Malaria is one of the vector-borne diseases of public health significance in sub-Saharan Africa, affecting largely under 5 years [1]. Deployment of the malaria control strategies such as insecticide-treated bed nets (ITNs) [2], indoor residual spraying (IRS) [2], artemisinin-based combination therapies (ACTs) [3], and intermittent presumptive treatment (IPT) [4] have all contributed to the 18% and 28% decline in global malaria cases and deaths respectively between 2010 and 2018 [5]. Nevertheless, the Word Malaria Report of 2021 indicated a slight increase in cases and deaths due to the covid-19 pandemic [6]. Although, the control measures played role in reducing malaria burden, those measures becomes vulnerable to parasite resistance [7,3], and vector resistant [7,8]. Therefore, new control interventions such as vaccines are crucial to complement the current strategies. Generally, vaccines are considered one of the most cost-effective public health intervention for diseases, and have contributed to the elimination of smallpox [9] and reduced childhood mortality [10]. The efficacy and immunogenicity of malaria vaccines candidates could be confounded by exposure [10,11] which modify immune responses [10,11]. Therefore, accounting for malaria exposure to an individual especially in randomized clinical trials that assess time to malaria infection [12] is crucial for improving vaccine efficacy [13].

Approaches for estimating malaria exposure to an individual includes entomological inoculation rates [14], prevalence of malaria within a defined radius of the index participant [15]. These approaches are labour intensive compared to the use of antibodies [16] which is less intensive, but could be influence by age [17] and gender [18]. Assessing antibody levels from historical samples alone to characterize the contemporaneous individual malaria exposure could provide imprecise estimates because malaria exposure correlates with antibody responses [19]. The level of accuracy will depend on how distant in time the historical samples came from, and the changes in malaria transmission during that period. This study, aimed to explore the use of serological data from vaccine trials [20] and archived clinical data from DHIS2 [21] in predicting a trend relation of anti-schizont antibody levels and malaria incidence in under five (infants inclusive) over 8 years period in Bagamoyo district.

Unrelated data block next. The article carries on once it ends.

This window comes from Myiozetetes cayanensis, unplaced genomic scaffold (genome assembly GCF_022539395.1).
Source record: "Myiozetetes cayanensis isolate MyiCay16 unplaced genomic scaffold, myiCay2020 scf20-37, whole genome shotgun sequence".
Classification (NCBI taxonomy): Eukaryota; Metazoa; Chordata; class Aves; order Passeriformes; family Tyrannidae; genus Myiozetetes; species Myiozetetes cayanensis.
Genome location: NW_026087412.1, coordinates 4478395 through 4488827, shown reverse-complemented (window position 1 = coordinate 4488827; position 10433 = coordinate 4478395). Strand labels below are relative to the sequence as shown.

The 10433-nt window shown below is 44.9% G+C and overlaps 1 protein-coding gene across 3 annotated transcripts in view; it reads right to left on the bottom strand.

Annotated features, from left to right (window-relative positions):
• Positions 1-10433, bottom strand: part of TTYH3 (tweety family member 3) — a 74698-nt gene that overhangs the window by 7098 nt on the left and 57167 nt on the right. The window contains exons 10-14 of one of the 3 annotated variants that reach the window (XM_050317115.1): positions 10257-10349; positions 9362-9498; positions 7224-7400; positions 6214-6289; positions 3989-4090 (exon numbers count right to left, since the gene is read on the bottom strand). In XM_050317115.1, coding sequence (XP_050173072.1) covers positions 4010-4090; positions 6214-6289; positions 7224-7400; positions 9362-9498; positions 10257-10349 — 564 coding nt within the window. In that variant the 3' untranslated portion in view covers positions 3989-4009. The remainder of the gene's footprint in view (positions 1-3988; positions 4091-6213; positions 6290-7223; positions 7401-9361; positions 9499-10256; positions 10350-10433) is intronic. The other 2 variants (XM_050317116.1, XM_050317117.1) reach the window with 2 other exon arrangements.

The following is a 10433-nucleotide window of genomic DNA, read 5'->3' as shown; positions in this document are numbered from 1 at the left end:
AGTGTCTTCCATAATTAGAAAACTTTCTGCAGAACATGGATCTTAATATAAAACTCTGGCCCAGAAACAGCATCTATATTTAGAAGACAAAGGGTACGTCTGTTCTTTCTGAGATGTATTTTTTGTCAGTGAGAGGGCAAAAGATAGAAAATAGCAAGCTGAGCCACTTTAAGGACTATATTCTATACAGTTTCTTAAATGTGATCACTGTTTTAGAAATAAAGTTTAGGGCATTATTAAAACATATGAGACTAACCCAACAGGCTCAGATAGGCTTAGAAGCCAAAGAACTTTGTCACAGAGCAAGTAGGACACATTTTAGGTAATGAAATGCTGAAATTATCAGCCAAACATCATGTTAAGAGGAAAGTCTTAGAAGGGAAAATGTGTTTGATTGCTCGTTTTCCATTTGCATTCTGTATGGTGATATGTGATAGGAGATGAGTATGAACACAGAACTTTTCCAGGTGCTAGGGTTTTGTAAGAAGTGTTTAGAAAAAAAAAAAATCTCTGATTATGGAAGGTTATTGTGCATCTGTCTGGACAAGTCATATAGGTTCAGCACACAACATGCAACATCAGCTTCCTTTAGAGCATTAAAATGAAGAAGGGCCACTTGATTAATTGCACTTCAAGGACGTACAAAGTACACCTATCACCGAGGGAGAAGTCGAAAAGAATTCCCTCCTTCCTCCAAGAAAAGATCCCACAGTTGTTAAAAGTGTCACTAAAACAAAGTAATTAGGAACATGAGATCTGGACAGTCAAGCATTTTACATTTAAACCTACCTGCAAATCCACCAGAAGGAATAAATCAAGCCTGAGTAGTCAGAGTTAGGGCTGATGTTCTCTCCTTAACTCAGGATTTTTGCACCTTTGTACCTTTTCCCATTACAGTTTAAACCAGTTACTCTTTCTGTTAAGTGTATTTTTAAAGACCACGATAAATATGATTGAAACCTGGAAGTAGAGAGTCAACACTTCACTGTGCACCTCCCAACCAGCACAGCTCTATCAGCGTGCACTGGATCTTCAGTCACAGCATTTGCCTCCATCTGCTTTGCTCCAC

Methods Up    Down

Study area: serum samples and routine health care data were collected within the Bagamoyo district. According to the 2012 Tanzania National Census, the population of the Bagamoyo district was 311,740 [22].The humid tropical climate district has temperatures of 28°C-30°C, humidity up to 98%, and an average rainfall of 1200-2100 mm per year [23]. Rainy seasons occur between March-May and October-December creating temporary and permanent mosquito breeding water ponds that contribute to high malaria infectivity rates during these periods [22].